Cerner sued for $16 million over revenue cycle rollout
Wisconsin-based Agnesian Healthcare is suing Cerner for fraud and breach of warranty, claiming issues in its billing software resulted in losses of over $16 million.
Further, the hospital said the issues have damaged its reputation and claims $200,000 a month in damages. The lawsuit was filed Sept. 15.
The hospital went live with Cerner’s revenue cycle software in 2015 and paid $300,000 for the platform. In the suit, Agnesian said problems with the software began almost immediately after the installation that resulted in “pervasive errors” in billing statements to patients.
To compensate, the hospital system said it was forced to send out payment statements by hand, which resulted in a massive backlog of unprocessed statements -- some of which were eventually written off.
The suit claims that Cerner said it fixed the issues in 2016. However in 2017, Agnesian found “major additional coding errors, which had resulted in large numbers of undetected write-offs of claims made to insurance companies and other payers.”
“As Agnesian later learned, Cerner’s Integrated Solution was automatically writing off reimbursable charges for services without any notice to Agnesian,” according to the lawsuit. “Due to the severity of coding issues, Cerner admitted to Agnesian that the Integrated Solution needs to be rebuilt.”
According to Agnesian, the Cerner personnel who were supposed to rebuild the tool left the company.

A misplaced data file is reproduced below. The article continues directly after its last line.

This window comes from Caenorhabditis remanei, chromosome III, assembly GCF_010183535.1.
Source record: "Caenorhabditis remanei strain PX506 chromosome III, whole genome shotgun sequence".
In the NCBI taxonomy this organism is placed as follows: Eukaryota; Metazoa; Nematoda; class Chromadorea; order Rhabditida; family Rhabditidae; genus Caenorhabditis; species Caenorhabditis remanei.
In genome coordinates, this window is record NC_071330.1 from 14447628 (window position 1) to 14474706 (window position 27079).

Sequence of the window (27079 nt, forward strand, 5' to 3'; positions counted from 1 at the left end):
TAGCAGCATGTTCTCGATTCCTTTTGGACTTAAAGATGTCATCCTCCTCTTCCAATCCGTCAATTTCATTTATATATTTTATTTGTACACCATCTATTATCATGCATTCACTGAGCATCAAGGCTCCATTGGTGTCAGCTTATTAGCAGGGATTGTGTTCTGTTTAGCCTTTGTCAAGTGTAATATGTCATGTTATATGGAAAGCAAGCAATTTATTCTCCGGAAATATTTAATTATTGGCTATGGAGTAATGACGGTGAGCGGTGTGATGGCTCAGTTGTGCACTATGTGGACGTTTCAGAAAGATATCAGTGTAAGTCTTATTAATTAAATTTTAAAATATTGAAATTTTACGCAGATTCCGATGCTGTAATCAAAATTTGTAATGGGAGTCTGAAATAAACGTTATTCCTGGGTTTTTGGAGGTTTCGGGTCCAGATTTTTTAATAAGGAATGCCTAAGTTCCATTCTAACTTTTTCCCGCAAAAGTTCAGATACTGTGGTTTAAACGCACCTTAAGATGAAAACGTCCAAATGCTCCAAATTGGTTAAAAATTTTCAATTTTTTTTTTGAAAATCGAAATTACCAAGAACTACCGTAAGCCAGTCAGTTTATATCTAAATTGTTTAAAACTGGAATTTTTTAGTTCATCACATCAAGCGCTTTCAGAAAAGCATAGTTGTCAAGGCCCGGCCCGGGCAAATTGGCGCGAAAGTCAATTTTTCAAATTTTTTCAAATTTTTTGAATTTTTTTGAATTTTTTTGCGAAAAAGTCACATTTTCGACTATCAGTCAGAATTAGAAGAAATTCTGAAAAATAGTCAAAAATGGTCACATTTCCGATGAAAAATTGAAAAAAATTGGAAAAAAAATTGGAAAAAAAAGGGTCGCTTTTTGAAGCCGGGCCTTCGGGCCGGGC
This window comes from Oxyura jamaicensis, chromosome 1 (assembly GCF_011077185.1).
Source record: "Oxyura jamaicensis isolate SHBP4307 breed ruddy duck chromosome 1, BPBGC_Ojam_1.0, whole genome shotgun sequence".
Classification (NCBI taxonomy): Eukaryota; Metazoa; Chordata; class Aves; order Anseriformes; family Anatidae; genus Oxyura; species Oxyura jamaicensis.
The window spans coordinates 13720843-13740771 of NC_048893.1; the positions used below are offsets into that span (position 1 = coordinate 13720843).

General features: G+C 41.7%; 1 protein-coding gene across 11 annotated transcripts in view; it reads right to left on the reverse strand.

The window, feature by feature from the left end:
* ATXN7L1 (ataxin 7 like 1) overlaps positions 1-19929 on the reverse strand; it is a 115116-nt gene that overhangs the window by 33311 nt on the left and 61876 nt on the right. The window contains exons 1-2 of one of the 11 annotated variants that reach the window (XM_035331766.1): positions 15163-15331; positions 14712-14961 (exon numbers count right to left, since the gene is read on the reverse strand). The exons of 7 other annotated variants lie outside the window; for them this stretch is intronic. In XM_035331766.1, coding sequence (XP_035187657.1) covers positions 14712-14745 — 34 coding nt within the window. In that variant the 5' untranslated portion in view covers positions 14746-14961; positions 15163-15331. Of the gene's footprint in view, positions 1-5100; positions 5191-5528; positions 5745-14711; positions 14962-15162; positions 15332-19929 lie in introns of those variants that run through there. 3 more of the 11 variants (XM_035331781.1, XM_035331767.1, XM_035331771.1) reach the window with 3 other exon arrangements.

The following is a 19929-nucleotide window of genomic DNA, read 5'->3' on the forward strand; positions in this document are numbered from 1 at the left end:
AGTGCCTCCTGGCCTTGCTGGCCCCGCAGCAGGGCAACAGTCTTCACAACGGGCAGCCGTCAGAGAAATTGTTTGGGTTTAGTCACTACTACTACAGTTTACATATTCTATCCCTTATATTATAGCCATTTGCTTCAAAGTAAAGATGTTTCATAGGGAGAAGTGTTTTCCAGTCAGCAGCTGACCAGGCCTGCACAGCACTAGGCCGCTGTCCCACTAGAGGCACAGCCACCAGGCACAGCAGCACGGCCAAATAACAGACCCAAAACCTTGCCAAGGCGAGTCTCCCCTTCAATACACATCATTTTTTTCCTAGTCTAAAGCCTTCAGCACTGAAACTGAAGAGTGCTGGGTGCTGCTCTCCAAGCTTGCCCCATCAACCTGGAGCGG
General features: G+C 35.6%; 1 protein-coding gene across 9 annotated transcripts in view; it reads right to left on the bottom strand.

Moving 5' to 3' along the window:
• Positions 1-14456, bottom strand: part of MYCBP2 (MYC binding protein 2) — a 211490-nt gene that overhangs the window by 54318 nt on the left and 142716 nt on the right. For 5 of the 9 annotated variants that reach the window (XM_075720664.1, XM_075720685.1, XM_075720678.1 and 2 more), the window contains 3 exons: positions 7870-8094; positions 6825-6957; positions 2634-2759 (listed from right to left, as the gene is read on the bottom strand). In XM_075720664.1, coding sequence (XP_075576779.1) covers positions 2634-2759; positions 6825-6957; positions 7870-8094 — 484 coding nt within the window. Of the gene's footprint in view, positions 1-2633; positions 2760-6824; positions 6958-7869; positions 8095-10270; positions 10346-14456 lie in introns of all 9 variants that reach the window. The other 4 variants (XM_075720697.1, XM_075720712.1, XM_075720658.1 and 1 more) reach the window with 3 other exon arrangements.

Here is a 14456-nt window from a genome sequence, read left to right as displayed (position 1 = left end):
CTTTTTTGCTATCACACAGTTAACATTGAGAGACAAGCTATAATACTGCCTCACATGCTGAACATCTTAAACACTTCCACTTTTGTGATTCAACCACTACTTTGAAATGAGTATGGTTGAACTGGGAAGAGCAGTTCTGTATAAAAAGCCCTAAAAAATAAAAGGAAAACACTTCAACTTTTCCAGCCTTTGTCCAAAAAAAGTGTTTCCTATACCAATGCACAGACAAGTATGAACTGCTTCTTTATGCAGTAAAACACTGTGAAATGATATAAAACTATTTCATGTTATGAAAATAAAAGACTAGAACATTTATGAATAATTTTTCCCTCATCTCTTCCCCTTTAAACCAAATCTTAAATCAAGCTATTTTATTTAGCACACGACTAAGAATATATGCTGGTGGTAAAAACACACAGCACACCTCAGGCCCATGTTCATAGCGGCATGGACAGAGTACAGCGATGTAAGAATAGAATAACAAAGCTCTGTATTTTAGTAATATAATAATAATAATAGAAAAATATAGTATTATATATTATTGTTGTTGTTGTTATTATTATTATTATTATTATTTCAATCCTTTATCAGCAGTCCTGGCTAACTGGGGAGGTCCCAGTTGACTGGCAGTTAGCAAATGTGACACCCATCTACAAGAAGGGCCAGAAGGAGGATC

“Even if Cerner is able to successfully rebuild the Integrated Solution, it will take many months thereafter to return to normalcy in billing collections,” the suit reads. “In the interim, late charges will be required to be written-off.”
As a result, Agnesian may also fail to meet federally mandated billing requirements.
The hospital system is seeking direct and indirect damages, as well as punitive damages. Agnesian also seeks cancellation of the Cerner contract. The lawsuit was transferred to the U.S. District Court of the Eastern District of Wisconsin.
“Cerner disagrees with the allegations and will aggressively defend the case,” Cerner said in an emailed statement.
The company filed a motion to dismiss the case on Sept. 21 or to transfer the case to the U.S. District Court for the Western District of Missouri. In its motion, Cerner claimed improper venue stemming from an arbitration clause in its Agnesian contract.
This is not the first time Cerner has been sued. A Kansas hospital sued Cerner over its EHR install and a North Dakota health system alleged Cerner’s patient-accounting software malfunctioned.
The Cerner EHR rollout at the Nanaimo Regional General Hospital, Dufferin Place residential care center in Nanaimo and Oceanside Health Centre in Canada is currently under investigation by British Columbia Health Minister Adrian Dix.
Cerner was recently awarded the coveted U.S. Department of Veterans Affairs EHR replacement -- without a competitive bidding process. As a result, the VA was sued by EHR hardware, software and support solution provider CliniComp.